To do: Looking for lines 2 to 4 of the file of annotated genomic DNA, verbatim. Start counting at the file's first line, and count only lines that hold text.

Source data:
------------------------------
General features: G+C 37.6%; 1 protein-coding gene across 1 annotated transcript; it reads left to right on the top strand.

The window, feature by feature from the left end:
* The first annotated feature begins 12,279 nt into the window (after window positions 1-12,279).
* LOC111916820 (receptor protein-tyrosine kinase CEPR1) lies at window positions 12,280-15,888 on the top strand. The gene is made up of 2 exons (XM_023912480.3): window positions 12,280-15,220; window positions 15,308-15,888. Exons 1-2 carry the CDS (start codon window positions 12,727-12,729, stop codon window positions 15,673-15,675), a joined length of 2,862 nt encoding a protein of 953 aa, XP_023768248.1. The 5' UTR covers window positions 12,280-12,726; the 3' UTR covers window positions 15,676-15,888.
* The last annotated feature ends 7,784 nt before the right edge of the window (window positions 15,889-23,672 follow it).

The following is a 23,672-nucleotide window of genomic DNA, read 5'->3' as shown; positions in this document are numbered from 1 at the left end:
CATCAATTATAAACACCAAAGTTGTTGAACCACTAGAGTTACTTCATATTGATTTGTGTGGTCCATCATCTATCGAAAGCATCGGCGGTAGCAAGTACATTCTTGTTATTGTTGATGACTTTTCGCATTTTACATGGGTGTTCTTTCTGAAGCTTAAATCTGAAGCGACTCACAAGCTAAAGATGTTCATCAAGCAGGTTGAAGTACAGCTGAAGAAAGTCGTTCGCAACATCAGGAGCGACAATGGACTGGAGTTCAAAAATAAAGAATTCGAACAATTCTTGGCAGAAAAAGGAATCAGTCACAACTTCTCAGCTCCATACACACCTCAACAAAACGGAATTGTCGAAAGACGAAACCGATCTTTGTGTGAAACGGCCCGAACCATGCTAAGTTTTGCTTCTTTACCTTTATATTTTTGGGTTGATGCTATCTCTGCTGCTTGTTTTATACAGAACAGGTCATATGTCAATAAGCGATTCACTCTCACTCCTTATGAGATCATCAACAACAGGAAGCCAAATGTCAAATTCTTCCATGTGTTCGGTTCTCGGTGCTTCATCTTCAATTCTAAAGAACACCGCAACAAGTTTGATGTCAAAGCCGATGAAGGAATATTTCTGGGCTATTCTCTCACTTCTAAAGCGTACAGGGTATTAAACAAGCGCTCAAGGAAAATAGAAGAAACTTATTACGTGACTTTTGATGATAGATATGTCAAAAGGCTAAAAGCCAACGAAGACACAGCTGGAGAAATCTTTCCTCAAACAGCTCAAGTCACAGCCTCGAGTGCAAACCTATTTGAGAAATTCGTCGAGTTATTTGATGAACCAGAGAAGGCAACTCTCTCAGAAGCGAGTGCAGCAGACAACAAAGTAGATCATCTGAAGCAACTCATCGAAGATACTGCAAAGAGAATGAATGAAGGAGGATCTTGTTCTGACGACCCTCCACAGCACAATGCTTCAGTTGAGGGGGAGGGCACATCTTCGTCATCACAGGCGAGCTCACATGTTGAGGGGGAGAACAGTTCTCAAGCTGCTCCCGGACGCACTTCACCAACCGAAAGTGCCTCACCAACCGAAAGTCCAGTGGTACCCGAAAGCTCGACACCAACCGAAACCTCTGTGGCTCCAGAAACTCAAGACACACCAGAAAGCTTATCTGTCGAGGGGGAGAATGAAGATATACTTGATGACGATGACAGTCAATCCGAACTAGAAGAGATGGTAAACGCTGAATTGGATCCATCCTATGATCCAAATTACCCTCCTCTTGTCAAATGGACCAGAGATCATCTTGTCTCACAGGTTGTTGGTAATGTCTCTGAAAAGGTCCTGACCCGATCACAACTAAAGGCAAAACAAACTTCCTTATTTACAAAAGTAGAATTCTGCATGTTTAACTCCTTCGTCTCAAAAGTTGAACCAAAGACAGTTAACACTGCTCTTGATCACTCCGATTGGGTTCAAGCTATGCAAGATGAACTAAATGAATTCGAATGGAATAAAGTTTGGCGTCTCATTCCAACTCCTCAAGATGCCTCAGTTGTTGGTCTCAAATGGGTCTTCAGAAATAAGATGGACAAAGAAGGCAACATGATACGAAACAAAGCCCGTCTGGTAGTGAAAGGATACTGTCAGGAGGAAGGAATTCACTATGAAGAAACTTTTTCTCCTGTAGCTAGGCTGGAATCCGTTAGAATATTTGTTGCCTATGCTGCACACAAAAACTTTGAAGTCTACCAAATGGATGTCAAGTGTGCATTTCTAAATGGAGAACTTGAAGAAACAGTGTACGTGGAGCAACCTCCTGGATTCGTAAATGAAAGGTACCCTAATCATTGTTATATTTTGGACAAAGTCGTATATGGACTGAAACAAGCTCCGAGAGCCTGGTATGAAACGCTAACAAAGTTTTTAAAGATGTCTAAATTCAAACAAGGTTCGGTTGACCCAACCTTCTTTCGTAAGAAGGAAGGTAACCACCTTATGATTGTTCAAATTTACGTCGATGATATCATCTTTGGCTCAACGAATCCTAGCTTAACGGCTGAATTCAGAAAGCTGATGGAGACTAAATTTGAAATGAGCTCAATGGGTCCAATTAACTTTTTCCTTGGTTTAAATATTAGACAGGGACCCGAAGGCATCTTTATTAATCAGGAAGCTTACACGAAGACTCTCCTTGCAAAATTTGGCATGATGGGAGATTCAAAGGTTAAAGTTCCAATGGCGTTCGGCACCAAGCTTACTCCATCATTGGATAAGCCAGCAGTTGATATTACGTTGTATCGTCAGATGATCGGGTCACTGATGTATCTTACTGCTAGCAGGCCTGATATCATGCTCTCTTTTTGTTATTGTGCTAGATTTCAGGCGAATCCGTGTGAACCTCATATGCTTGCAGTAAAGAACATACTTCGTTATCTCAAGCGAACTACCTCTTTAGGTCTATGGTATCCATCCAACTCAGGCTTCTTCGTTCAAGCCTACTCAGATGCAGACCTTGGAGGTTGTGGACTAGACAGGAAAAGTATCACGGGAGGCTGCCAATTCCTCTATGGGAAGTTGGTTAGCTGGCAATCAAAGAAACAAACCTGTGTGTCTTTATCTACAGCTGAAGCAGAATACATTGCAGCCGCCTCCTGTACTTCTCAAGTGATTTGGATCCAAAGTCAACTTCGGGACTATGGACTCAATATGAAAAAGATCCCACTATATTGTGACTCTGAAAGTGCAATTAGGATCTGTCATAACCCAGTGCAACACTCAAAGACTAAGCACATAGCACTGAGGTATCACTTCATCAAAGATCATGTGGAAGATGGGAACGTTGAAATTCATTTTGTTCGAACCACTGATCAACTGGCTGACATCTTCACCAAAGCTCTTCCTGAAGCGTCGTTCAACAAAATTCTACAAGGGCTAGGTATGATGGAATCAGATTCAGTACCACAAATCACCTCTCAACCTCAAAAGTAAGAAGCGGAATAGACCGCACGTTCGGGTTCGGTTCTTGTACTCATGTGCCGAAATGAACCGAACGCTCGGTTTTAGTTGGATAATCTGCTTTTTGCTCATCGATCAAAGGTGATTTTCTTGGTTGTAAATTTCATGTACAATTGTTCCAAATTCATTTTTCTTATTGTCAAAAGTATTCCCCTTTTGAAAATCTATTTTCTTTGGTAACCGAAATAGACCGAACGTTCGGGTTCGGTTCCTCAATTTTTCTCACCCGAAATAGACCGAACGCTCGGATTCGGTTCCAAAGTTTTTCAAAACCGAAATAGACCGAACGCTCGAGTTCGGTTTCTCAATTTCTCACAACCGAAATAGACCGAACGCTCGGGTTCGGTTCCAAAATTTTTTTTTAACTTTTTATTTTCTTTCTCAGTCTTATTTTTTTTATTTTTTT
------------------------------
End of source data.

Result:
The window, feature by feature from the left end:
* The first annotated feature begins 12,279 nt into the window (after window positions 1-12,279).
* LOC111916820 (receptor protein-tyrosine kinase CEPR1) lies at window positions 12,280-15,888 on the top strand. The gene is made up of 2 exons (XM_023912480.3): window positions 12,280-15,220; window positions 15,308-15,888. Exons 1-2 carry the CDS (start codon window positions 12,727-12,729, stop codon window positions 15,673-15,675), a joined length of 2,862 nt encoding a protein of 953 aa, XP_023768248.1. The 5' UTR covers window positions 12,280-12,726; the 3' UTR covers window positions 15,676-15,888.